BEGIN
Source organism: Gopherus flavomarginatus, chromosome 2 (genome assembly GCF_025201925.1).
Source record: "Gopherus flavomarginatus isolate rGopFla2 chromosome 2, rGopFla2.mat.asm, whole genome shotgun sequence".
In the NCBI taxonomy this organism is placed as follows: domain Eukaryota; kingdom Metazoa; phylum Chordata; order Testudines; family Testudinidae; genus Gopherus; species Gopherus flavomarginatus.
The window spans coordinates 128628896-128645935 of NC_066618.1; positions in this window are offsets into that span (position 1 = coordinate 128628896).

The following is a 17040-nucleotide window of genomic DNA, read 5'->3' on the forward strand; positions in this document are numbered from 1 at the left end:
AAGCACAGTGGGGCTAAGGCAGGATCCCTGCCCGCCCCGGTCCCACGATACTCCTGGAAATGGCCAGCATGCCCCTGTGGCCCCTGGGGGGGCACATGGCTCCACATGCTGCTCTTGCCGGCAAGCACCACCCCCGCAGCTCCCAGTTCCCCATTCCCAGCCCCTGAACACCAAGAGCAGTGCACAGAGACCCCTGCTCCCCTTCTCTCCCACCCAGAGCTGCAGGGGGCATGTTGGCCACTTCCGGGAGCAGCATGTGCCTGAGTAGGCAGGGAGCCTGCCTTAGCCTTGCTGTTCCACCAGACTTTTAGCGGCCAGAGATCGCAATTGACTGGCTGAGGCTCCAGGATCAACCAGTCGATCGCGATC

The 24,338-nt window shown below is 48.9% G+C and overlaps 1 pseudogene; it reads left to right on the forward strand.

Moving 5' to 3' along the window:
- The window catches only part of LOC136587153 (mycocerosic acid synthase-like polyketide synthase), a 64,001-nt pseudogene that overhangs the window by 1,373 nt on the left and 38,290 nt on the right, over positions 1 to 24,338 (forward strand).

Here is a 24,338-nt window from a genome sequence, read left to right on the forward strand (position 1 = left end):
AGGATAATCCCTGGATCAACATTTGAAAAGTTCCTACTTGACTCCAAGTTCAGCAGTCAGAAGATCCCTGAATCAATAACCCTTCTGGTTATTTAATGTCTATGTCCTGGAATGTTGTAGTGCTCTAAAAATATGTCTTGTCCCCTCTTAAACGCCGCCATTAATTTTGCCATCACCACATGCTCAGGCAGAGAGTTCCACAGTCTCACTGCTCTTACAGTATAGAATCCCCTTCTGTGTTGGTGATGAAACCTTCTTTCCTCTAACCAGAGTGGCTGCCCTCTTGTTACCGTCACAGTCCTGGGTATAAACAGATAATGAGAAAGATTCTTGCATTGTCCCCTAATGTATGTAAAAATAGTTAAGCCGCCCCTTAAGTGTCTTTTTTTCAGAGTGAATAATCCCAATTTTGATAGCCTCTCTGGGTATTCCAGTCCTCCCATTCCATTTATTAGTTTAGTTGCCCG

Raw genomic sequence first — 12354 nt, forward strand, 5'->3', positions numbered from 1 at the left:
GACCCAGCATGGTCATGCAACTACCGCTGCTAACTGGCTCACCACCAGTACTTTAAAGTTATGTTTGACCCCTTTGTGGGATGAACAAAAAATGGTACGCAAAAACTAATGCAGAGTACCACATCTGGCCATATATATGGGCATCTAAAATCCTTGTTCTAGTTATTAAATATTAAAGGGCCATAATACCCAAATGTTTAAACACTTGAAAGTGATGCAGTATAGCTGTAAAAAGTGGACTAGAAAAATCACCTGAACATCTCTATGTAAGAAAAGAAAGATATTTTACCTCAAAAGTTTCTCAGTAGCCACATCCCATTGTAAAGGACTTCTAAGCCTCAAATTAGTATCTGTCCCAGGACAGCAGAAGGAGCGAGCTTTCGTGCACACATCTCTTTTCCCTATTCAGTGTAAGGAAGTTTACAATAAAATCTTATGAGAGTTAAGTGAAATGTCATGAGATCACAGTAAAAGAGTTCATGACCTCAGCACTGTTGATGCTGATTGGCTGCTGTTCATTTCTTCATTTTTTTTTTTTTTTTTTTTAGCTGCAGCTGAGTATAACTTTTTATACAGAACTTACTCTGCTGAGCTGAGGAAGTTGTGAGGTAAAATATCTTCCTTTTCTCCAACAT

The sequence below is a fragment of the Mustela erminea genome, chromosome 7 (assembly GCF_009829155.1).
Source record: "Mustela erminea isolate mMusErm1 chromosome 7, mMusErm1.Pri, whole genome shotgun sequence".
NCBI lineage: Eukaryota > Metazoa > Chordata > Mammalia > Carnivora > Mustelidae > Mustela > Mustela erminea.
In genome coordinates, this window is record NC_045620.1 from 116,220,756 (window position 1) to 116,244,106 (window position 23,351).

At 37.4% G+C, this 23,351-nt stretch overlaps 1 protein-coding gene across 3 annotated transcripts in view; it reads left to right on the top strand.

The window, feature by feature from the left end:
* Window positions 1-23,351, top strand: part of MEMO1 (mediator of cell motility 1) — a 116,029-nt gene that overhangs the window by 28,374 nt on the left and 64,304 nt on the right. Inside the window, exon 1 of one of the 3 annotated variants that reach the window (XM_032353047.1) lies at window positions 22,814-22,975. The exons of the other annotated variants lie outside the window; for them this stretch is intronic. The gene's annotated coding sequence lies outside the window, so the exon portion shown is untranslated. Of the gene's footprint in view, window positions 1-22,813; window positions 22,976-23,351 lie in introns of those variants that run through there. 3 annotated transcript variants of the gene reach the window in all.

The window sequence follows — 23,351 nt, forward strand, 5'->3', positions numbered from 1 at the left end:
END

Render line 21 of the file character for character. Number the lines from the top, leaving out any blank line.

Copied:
The window sequence follows — 23,351 nt, forward strand, 5'->3', positions numbered from 1 at the left end: